What are you measuring: business or busyness?

In a famous scene from the 1999 Comedy, Office Space, Protagonist Peter Gibbons admits to two Management Consultants that in a given week, he only does about 15 minutes of actual work. It might be amusing to ponder why he hasn’t been fired but the truth is the average office worker can become quite skilled at appearing busy. If you have ever walked into a government office and were confronted by a Staff sitting behind a table covered with files, you probably have an idea what I mean. The files themselves might not have been touched in months but it gives the Staff an excuse to pull one of them and pretend to be reviewing some important detail anytime a visitor walks in.

Not busyness

As a knowledge worker, it is important to choose the right metrics to measure your productivity. Far too often, Management (and workers themselves) fall into the trap of measuring the act of looking busy as productivity. This can quickly lead to a situation where team members become like Peter Gibbons. They are not even interested in the work they do but manage to keep their jobs just because they show up every day.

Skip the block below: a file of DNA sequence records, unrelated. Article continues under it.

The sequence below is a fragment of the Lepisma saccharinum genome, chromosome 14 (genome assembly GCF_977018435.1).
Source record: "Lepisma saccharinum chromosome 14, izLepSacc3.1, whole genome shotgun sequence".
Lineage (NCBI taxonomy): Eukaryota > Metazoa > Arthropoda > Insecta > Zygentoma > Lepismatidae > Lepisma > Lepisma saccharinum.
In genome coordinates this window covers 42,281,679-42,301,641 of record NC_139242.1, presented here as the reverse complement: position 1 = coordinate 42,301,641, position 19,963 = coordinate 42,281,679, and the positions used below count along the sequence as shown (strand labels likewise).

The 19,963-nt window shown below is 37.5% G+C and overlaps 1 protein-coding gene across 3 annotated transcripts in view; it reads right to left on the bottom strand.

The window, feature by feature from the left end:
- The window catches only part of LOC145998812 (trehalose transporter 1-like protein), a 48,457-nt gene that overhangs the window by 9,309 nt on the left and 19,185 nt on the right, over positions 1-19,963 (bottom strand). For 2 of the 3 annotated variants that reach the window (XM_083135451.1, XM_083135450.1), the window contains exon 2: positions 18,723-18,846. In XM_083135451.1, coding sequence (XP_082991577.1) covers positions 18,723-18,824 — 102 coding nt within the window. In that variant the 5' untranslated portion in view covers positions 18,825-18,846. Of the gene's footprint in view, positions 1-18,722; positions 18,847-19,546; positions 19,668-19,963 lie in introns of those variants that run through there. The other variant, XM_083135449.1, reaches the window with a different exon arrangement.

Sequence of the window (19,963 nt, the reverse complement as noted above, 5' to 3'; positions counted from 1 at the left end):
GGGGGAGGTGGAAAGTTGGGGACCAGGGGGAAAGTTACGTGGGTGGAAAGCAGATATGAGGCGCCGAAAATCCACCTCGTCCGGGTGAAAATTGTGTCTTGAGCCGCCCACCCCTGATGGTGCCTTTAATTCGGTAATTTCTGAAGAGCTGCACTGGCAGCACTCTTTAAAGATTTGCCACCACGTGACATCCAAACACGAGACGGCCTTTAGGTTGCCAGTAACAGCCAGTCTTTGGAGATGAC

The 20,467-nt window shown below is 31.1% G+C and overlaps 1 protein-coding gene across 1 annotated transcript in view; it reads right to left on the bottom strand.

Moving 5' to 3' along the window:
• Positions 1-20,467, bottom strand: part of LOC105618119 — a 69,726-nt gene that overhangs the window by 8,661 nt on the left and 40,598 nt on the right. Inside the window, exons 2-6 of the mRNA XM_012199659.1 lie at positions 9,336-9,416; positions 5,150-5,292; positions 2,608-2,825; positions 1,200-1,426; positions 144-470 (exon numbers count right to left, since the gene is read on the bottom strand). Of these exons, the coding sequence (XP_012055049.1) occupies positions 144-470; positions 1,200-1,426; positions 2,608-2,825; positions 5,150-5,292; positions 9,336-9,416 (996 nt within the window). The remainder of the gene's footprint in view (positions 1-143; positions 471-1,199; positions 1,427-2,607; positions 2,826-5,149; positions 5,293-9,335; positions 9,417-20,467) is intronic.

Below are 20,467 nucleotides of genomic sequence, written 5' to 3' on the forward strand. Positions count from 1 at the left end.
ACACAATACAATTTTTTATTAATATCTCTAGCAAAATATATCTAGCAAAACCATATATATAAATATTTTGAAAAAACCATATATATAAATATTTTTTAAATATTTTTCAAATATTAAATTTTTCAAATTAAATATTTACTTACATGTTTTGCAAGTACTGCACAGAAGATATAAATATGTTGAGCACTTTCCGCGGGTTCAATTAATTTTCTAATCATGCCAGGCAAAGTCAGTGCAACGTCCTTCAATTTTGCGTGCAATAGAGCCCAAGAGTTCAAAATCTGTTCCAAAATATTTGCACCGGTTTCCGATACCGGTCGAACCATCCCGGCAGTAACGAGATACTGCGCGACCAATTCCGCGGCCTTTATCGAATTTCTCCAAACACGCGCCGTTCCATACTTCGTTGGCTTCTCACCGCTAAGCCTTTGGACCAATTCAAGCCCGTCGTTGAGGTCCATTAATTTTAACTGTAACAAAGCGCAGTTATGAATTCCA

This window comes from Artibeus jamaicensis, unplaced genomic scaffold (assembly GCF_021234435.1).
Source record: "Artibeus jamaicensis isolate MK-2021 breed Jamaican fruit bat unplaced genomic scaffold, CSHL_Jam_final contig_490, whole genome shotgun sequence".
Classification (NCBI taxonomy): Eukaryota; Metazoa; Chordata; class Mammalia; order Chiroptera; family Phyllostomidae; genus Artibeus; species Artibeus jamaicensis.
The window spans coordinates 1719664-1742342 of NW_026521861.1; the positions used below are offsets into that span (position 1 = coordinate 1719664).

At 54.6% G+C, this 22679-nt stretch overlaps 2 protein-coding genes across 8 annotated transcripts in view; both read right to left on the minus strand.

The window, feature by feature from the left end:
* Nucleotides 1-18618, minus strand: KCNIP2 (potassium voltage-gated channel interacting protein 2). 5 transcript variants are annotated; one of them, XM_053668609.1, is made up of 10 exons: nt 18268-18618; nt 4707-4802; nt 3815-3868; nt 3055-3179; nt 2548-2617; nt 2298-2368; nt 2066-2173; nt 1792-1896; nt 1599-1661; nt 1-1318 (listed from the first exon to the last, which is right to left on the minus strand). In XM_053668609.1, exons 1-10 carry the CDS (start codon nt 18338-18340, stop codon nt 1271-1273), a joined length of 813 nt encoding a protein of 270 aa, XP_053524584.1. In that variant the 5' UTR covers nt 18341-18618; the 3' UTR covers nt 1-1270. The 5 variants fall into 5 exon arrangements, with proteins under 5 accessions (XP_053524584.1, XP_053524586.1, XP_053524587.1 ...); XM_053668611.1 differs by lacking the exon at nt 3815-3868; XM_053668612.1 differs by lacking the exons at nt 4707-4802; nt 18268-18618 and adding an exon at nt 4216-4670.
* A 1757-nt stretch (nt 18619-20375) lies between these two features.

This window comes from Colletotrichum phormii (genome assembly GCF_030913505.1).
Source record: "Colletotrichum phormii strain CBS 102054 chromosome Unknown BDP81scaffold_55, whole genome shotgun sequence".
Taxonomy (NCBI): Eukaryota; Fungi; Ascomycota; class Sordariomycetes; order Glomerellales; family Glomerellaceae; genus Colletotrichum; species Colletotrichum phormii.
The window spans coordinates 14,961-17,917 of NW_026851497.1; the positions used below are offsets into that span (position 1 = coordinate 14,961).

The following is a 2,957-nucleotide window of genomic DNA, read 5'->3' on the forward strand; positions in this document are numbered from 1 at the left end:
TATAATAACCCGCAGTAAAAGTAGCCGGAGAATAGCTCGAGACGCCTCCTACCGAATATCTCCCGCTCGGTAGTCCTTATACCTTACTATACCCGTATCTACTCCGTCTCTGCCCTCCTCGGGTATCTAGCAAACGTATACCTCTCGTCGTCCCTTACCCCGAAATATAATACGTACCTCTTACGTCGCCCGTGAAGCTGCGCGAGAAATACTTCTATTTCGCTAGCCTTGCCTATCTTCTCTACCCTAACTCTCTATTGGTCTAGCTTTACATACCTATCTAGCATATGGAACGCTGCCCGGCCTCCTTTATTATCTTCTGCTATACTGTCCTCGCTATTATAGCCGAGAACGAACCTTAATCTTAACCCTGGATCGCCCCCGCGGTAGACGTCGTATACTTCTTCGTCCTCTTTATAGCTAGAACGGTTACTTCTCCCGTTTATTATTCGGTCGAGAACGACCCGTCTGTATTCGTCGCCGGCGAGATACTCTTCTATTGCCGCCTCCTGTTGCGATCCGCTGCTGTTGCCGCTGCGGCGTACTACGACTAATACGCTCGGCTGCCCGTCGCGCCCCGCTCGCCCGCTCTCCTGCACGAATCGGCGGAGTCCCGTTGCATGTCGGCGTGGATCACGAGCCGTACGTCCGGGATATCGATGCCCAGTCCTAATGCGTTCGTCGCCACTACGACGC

As a productive person, you should know that it is not very helpful to measure your productivity by the amount of time you spend at your desk. It’s not how much work you do that matters but what type of work you do. A sales agent does not measure productivity by the number of sales calls he makes but by the number of units he is able to sell each month.

Quite a number of people have reached this point

Organisations that focus so much on the perceived quantity of work done don’t become more productive. Instead, they put workers under unnecessary pressure. When the pressure gets too much, workers can become disengaged from the work they do. When that happens, productivity drops quickly. It’s hard to stay motivated when you have 8 bosses and each demands a different thing from you.

As we return to work following the Eid break, take some time to reflect upon how you measure your productivity at work. What metrics do you use? Are they relevant to what you do? Or have you become a victim of the presenteeism trap?

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